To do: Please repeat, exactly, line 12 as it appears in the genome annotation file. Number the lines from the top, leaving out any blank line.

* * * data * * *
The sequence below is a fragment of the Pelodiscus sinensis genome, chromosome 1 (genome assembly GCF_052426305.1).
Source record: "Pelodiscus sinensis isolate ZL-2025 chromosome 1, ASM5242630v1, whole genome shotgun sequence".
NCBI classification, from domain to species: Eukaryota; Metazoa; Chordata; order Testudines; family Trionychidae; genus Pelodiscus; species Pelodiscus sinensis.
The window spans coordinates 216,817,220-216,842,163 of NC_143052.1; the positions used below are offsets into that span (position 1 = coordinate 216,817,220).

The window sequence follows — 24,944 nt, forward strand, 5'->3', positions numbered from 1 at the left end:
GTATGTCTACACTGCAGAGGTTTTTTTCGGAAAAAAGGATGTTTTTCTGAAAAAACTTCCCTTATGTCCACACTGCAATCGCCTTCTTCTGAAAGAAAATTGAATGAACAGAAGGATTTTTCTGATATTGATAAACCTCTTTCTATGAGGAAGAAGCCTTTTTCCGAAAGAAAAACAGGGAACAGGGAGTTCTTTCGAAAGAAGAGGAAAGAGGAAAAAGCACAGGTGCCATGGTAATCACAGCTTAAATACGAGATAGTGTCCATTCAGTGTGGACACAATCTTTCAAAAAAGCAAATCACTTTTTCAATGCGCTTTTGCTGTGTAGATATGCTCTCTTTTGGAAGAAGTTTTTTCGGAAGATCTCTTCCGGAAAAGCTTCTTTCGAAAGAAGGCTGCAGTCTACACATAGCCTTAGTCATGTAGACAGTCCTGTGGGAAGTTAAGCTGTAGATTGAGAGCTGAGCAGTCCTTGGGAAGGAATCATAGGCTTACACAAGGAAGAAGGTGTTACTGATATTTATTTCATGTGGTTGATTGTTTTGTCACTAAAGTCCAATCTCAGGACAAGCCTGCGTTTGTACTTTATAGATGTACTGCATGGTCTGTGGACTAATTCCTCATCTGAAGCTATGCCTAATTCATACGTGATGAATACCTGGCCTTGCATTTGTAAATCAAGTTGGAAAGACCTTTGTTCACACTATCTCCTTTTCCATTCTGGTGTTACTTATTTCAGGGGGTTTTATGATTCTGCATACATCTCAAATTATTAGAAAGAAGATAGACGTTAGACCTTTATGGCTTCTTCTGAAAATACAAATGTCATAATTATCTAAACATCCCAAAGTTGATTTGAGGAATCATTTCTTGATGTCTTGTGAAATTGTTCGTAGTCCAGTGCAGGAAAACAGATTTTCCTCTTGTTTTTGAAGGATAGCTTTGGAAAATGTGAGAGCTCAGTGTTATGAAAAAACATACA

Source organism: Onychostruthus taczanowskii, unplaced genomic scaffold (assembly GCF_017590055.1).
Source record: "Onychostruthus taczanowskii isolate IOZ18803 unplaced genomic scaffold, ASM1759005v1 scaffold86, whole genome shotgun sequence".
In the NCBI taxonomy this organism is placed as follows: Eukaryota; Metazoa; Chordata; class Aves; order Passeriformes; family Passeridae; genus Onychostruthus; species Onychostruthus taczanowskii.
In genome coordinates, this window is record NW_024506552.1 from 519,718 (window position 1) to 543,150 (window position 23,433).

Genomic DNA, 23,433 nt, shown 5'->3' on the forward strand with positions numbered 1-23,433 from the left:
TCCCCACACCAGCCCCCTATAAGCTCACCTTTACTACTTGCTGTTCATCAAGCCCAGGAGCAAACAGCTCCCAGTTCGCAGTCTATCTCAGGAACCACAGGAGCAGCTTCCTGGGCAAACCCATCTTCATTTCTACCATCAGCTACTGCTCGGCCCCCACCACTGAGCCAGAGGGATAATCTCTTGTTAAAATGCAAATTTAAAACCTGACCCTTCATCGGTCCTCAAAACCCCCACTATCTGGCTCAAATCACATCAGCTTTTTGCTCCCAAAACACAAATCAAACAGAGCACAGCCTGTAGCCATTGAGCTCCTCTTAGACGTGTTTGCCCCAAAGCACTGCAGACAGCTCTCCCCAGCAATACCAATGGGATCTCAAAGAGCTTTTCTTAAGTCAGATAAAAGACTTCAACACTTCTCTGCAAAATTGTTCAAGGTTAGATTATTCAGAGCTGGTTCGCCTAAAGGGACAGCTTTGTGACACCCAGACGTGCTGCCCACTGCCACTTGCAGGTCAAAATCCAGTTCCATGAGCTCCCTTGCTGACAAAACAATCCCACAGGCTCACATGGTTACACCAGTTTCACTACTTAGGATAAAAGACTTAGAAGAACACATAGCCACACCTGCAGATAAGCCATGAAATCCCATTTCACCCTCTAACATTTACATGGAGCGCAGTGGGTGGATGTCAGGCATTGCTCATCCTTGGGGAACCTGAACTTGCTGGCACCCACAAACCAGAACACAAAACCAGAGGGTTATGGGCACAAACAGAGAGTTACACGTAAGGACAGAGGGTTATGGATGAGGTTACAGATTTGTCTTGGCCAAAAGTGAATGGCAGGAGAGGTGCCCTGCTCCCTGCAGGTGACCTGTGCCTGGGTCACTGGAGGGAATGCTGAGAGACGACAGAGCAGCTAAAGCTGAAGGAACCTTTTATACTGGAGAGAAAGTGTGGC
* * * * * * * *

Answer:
TCCCCACACCAGCCCCCTATAAGCTCACCTTTACTACTTGCTGTTCATCAAGCCCAGGAGCAAACAGCTCCCAGTTCGCAGTCTATCTCAGGAACCACAGGAGCAGCTTCCTGGGCAAACCCATCTTCATTTCTACCATCAGCTACTGCTCGGCCCCCACCACTGAGCCAGAGGGATAATCTCTTGTTAAAATGCAAATTTAAAACCTGACCCTTCATCGGTCCTCAAAACCCCCACTATCTGGCTCAAATCACATCAGCTTTTTGCTCCCAAAACACAAATCAAACAGAGCACAGCCTGTAGCCATTGAGCTCCTCTTAGACGTGTTTGCCCCAAAGCACTGCAGACAGCTCTCCCCAGCAATACCAATGGGATCTCAAAGAGCTTTTCTTAAGTCAGATAAAAGACTTCAACACTTCTCTGCAAAATTGTTCAAGGTTAGATTATTCAGAGCTGGTTCGCCTAAAGGGACAGCTTTGTGACACCCAGACGTGCTGCCCACTGCCACTTGCAGGTCAAAATCCAGTTCCATGAGCTCCCTTGCTGACAAAACAATCCCACAGGCTCACATGGTTACACCAGTTTCACTACTTAGGATAAAAGACTTAGAAGAACACATAGCCACACCTGCAGATAAGCCATGAAATCCCATTTCACCCTCTAACATTTACATGGAGCGCAGTGGGTGGATGTCAGGCATTGCTCATCCTTGGGGAACCTGAACTTGCTGGCACCCACAAACCAGAACACAAAACCAGAGGGTTATGGGCACAAACAGAGAGTTACACGTAAGGACAGAGGGTTATGGATGAGGTTACAGATTTGTCTTGGCCAAAAGTGAATGGCAGGAGAGGTGCCCTGCTCCCTGCAGGTGACCTGTGCCTGGGTCACTGGAGGGAATGCTGAGAGACGACAGAGCAGCTAAAGCTGAAGGAACCTTTTATACTGGAGAGAAAGTGTGGC